Zubair Faisal Abbasi
International development organizations recently conveyed us a message that government in Pakistan is untrustworthy and therefore humanitarian aid in desirable quantity is hard to arrange. Many of us accepted the argument and starting divulging additional reasons on international donors being right in avoiding a direly needed bout of foreign assistance. We should try to be critical about such claims which primarily blame the victim.
Let us say, you call us untrustworthy and therefore you refuse to pour money into our kitty so that we fight against the unprecedented calamity on our own. You call our state institutions untrustworthy slipping into the coffin of a failed state. You call us untrustworthy because we got a ‘bigger cheque’ from the USA and refused the Communists. Had we accepted the smaller cheque and fought the imposed war against you then what we were supposed to be? Traitors? But we accepted the cheque and remained trustworthy till the time cheap gun fodder was needed. The transaction was simple and persuasive. We, the untrustworthy, joined the most ‘truthful’ arrangements like SEATO/CENTO and remained most aligned nation outside the NATO and fought as frontline state – we remained trustworthy. Now once the war-machine appears to be tired, exhausted, and needs oiling then we become untrustworthy, corrupt, and extortionists. In fact, we were trustworthy for the expansion of military-industrial complex and now when we need humanitarian assistance we are untrustworthy. Continue reading
Devastating floods in Pakistan have claimed over 1600 lives and displaced over 18 million — or 1 out of every 10 people in the country — and the disaster shows no sign of abating. Significant resources are flowing into the region to provide immediate relief. But access to relevant, up-to-date, timely, and authentic data from the affected communities, specifying the hardest-hit areas and precise locations of displacement, remains elusive. These gaps in data gathering disrupt initiatives for immediate assistance and for long-term policy planning. To overcome such gaps, Pakistan Flood Incident Reporting (http://pakrelief.crowdmap.com) was launched immediately after the recent floods. PakRelief CrowdMap, as it is known, is a data portal designed to gather comprehensive and dynamic information on disaster-related variables. The website identifies key information to facilitate better long-term policy analysis. Continue reading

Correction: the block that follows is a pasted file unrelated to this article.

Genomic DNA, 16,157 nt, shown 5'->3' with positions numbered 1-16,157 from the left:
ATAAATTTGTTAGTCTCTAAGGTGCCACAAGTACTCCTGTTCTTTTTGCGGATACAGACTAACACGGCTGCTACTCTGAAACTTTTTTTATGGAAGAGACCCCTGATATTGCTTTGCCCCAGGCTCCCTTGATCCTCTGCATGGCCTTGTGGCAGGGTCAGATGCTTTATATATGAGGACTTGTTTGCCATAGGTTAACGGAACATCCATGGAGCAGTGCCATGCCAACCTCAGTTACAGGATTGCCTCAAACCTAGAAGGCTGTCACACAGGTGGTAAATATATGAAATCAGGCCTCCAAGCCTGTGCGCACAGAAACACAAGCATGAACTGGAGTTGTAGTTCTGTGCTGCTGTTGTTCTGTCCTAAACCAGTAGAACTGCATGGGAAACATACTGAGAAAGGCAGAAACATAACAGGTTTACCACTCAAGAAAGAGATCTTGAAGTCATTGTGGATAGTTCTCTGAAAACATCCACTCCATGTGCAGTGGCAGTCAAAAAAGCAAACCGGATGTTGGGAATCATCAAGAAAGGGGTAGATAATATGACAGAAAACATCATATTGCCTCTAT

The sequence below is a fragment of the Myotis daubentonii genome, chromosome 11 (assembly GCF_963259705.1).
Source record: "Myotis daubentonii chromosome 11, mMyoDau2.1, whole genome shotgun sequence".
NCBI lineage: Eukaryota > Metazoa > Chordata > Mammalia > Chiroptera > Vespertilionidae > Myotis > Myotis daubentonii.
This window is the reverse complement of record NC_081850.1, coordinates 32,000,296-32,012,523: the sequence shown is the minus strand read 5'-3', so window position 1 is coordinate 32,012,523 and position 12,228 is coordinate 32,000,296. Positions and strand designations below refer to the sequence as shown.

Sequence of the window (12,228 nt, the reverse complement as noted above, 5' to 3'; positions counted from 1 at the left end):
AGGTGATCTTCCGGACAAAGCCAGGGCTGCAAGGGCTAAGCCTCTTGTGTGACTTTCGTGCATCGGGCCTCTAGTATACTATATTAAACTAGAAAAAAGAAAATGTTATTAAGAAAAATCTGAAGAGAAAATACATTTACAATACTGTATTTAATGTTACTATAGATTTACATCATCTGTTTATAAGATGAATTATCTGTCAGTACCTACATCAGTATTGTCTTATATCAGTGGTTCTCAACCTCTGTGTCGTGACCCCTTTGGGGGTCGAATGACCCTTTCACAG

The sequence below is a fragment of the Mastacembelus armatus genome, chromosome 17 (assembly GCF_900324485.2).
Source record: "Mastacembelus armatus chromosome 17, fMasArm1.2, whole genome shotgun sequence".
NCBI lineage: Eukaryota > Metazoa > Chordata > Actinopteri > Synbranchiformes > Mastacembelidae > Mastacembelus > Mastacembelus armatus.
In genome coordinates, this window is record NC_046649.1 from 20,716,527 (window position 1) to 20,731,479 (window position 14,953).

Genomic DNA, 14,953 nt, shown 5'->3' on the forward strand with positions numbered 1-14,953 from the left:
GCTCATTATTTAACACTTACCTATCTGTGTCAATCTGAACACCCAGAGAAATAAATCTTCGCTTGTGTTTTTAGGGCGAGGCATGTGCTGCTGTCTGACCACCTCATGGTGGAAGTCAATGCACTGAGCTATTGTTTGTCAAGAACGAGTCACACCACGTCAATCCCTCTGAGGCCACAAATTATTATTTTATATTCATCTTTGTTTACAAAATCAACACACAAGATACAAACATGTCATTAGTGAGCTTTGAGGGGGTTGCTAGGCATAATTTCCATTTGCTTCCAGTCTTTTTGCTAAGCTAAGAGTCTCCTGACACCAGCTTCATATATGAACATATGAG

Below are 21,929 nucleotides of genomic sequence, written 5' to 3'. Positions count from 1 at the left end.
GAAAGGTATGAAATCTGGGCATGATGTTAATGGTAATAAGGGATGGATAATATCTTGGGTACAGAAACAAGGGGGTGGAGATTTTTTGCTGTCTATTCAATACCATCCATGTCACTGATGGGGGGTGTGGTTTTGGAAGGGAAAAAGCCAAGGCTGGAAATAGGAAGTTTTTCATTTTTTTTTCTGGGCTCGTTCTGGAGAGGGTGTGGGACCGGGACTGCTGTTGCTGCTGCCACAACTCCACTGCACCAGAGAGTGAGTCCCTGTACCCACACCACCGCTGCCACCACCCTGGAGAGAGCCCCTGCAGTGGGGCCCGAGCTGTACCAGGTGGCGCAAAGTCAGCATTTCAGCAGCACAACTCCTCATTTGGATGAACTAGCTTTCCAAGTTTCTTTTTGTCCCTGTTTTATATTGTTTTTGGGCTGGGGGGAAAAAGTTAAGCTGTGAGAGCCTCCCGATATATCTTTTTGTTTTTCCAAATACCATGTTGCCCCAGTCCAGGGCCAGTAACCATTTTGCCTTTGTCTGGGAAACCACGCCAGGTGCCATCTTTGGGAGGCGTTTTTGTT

The colossal humanitarian tragedy and the imminent economic meltdown, will now shape a new Pakistan or rather, exacerbate its predicament in the months and years to come. Pakistan’s chronic political instability, structural economic constraints and a warped national security policy are all going to be affected by the unfolding drama of the national disaster, perhaps the severest, in the country’s history. Whilst the challenges have snowballed within a short duration of ten days, the response of the Pakistani state and society underline extremely dangerous trends and make us wonder about future of the country, as we have known it for the last 63 years.
Pakistan had reverted to quasi-democratic rule after a decade of dictatorship in March 2008. Since the resumption of the electoral process in February 2008, the traditionally powerful unelected institutions, had acquired both legitimacy and unprecedented powers. The power troika of the 1990s had transformed into a quartet comprising the army, judiciary, the media and the civilian government which was represented by a ‘discredited’ president who has been a constant punching bag for the unelected institutions of the state.
We are posting Marvi Sirmed’s bold and controversial piece that made waves today in Pakistan’s media. This piece entitled “Let reason prevail” has a clear line and PTH does not necessarily subscribe to this point of view (editors).